Definitely not the "best thing" if you wouldn't plug it in either...      :D

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A decent cable lock would be less expensive than putting lojack on ammo cans.  But if someone really wants it, even that's going to come in second to a determined thief with bolt cutters.  As my grandfather used to say, locks are for honest people.

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What OwenfromKC mentioned reminds me of something I heard about a few weeks ago while discussing bike theft with some folks. I guess there's something out there that's like a small chip that can be attached to things that might get lost/stolen. The owner of that item could 'activate' that item when it's lost/stolen and then if anyone using that particular app is in range of the chip, then the app would notify the owner of the item's location. For example, if Jack's bike gets stolen, then he 'activates' it as missing in the app and if Jane has the app running and walks near the bike, then the app would send Jack the location of the bike based on location info obtained from Jane's phone when she walked past it. Jane is just a passive locator.

I don't recall what the range was, so not sure how close someone would have to be for their phone to notice the chip. I also don't recall the battery life of the chip.  The concept itself seems like a good idea. Of course, as with most crowdsourcing apps, it becomes more effective when there are more people out their with the app.

I came across a stolen ammo can myself recently. Found the contents of a cache, which was an ammo can, while out hiking on a minimally busy trail. Seems that someone swiped the ammo can sometime between my find and the previous finder, yet they left the contents and even covered them back up with leaves in the correct hiding spot.

Edited by noncentric
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Noncentric, are you thinking of nfc tags ? I read about them a while ago, and thought they had some interesting potential for use in multi or puzzle caches ( a bit like chirps) but stopped my research when I found my current not-very-smart-phone doesn't support them.

I don't think they would be a lot of use for tracking lost or stolen items though, the range is very limited, you have to have your 'phone right next to them to have them work it seems.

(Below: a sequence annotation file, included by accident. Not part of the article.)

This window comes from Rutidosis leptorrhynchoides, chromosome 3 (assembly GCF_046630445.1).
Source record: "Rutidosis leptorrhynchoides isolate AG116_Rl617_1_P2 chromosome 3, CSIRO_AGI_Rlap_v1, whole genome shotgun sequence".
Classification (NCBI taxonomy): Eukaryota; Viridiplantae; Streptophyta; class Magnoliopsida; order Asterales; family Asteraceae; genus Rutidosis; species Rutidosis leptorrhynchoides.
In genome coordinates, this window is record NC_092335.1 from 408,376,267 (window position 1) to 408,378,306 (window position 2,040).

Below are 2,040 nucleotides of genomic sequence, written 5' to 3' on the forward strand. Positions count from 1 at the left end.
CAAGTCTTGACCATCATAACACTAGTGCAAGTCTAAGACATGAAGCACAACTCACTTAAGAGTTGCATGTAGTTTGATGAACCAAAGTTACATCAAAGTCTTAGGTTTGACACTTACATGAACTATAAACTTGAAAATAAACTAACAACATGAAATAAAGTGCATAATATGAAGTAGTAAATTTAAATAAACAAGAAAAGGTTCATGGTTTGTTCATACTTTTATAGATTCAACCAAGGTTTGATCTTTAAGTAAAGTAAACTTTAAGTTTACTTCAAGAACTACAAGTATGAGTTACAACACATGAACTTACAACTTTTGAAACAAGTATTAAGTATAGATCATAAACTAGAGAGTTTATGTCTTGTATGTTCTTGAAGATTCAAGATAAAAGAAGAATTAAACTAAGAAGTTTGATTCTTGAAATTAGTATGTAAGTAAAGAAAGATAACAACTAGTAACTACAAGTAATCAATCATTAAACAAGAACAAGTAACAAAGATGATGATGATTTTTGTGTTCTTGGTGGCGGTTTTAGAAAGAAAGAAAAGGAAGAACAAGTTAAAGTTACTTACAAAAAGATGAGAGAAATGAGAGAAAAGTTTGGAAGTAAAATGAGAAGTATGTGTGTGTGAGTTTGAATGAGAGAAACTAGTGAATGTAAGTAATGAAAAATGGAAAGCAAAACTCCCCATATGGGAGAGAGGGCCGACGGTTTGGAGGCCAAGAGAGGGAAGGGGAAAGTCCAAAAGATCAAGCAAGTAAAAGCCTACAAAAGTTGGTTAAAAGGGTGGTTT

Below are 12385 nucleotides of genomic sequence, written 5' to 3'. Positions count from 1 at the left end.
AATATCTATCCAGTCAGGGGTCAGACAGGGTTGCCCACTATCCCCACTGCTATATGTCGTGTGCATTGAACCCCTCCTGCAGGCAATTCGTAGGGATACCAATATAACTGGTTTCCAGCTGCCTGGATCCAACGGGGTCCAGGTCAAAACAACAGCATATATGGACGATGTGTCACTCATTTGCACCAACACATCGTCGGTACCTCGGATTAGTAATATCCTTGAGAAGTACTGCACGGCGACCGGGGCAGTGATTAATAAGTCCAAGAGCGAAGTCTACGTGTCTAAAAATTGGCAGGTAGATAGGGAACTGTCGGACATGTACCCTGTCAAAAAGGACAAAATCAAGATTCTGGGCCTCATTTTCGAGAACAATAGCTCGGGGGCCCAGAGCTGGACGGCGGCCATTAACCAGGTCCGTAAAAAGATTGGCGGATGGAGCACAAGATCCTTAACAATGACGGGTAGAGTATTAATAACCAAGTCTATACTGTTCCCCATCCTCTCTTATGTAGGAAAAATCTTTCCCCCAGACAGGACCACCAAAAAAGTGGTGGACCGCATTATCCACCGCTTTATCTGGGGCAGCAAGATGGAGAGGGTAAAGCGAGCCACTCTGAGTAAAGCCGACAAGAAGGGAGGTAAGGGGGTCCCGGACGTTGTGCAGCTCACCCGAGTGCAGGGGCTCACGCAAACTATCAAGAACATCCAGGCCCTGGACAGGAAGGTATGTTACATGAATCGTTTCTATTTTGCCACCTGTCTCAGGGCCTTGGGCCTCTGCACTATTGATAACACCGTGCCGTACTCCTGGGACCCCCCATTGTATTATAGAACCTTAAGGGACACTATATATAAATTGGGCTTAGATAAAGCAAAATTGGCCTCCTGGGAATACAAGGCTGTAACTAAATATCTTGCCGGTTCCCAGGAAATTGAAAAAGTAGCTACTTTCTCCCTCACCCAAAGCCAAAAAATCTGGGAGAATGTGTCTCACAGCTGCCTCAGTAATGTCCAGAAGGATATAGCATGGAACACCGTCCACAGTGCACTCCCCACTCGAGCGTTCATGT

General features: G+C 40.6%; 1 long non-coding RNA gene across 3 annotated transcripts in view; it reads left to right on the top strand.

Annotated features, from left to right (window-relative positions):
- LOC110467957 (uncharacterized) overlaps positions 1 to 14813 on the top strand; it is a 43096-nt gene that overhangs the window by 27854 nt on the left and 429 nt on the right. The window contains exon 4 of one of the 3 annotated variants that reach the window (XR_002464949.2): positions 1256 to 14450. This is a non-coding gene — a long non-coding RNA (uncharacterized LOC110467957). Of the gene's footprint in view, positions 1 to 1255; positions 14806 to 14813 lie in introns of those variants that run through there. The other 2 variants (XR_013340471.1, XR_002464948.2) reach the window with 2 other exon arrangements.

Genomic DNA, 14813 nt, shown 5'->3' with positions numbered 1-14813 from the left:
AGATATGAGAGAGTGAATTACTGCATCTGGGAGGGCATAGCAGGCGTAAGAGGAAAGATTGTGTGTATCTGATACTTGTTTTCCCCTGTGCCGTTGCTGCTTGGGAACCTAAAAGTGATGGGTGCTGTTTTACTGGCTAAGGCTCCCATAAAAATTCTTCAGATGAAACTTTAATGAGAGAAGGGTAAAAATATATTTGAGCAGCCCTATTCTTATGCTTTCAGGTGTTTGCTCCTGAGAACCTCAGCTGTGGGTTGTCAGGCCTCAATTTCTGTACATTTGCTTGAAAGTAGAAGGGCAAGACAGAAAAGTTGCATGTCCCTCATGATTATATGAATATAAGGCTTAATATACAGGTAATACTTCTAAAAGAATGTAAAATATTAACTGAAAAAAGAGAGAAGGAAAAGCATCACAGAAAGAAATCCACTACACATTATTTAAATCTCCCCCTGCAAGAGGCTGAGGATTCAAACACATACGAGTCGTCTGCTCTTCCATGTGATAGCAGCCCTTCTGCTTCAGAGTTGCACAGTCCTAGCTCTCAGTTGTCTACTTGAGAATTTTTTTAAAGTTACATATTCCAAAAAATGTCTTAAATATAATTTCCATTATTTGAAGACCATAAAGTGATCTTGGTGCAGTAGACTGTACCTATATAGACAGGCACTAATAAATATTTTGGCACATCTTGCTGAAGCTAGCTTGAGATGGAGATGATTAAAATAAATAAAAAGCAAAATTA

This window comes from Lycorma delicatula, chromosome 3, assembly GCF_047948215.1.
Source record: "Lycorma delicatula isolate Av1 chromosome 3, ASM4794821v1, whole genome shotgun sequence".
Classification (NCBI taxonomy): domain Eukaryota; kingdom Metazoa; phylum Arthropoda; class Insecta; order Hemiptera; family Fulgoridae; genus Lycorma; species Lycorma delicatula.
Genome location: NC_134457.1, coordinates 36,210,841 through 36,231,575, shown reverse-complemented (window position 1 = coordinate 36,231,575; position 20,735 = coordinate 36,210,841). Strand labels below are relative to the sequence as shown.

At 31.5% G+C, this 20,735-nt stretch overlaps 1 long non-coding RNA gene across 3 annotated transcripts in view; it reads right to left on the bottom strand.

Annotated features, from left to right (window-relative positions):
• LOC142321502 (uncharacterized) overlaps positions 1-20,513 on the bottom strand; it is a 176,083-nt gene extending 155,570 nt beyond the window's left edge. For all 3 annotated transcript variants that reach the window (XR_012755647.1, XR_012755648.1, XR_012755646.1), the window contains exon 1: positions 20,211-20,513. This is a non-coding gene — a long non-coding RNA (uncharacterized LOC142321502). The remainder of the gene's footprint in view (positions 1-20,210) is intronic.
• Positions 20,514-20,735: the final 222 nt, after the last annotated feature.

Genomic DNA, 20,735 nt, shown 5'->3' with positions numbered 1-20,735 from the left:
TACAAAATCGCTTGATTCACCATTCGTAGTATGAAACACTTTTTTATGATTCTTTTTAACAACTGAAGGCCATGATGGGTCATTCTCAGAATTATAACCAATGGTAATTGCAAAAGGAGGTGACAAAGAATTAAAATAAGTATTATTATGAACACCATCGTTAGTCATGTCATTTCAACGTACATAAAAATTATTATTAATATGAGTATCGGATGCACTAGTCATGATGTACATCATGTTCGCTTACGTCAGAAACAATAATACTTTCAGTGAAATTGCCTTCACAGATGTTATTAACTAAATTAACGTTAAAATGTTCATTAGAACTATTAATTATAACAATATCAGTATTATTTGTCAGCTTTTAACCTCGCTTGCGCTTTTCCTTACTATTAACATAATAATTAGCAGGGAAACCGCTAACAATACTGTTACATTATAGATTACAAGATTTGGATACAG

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On 3/3/2018 at 10:41 PM, cerberus1 said:

Unlike a car or something with as many parts, an ammo can doesn't have any  spots to hide something like that.

"In deep forests", I'd simply use a sturdy chain and lock.  Not many interested in them if the handle's ruined for some reason.  

 One premium member stealing ammo cans was caught by us. 

I'm curious for the story on how you caught them.

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7 hours ago, hal-an-tow said:

Noncentric, are you thinking of nfc tags ? I read about them a while ago, and thought they had some interesting potential for use in multi or puzzle caches ( a bit like chirps) but stopped my research when I found my current not-very-smart-phone doesn't support them.

I don't think they would be a lot of use for tracking lost or stolen items though, the range is very limited, you have to have your 'phone right next to them to have them work it seems.

I'm not sure what the tech was.  It came up in a casual conversation about bike theft and someone mentioned it. I was only half listening.

It might be something on Kickstarter or something like that.  I think the main 'product' was the app and the crowdsourcing aspect of it, and supposedly the range would be better than 'right next to'.  I'll need to see if I can find the actual product and will report back here if I find it.  It might be new tech, or maybe just a new twist on old tech.

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8 hours ago, noncentric said:

I'm not sure what the tech was.  It came up in a casual conversation about bike theft and someone mentioned it. I was only half listening.

It might be something on Kickstarter or something like that.  I think the main 'product' was the app and the crowdsourcing aspect of it, and supposedly the range would be better than 'right next to'.  I'll need to see if I can find the actual product and will report back here if I find it.  It might be new tech, or maybe just a new twist on old tech.

 

Those may be the bluetooth "phone finder" tracking tags that some have mentioned.  Some tags have a removable battery.  Others like the "Tile" are sealed, so you buy a new Tile each year.  Either way, the owner pairs it with his phone, there's an App to install.  With some kind of magic, that App will send location info, when installed on anyone's phone.  So if you lose an item, someone passing the location of the missing item helps you find it, within range of the device.

So if you suspect someone, and place the Tile on the outside of the ammo can, and the thief doesn't remove it, and the thief stores it in a way that someone will receive its signal with the App, AND you replace it every year in advance of it being stolen, that's a great plan. :cute:

 

Tile-Slim-Tracker-01a.jpg

Edited by kunarion
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Just tried to find the items that I had heard about and came to the realization that there A LOT of products out there nowadays. Some have geo-fencing, some are the size/shape of a US Quarter coin, some claim that batteries will last up to 2 years, some use crowdsourcing, some have alarms, some are affordably priced, etc.  A bit of information overload!

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If a cache is very expensive or hard to make, like many of the gadget caches, I think it'd be a great investment even if you had to replace a battery once a year.

Not sure I'd worry too much about an ammo can, personally. If they want to make off with my ammo can and bring in the cutters to break the chain to even remove it then I guess they can have the can. :lol: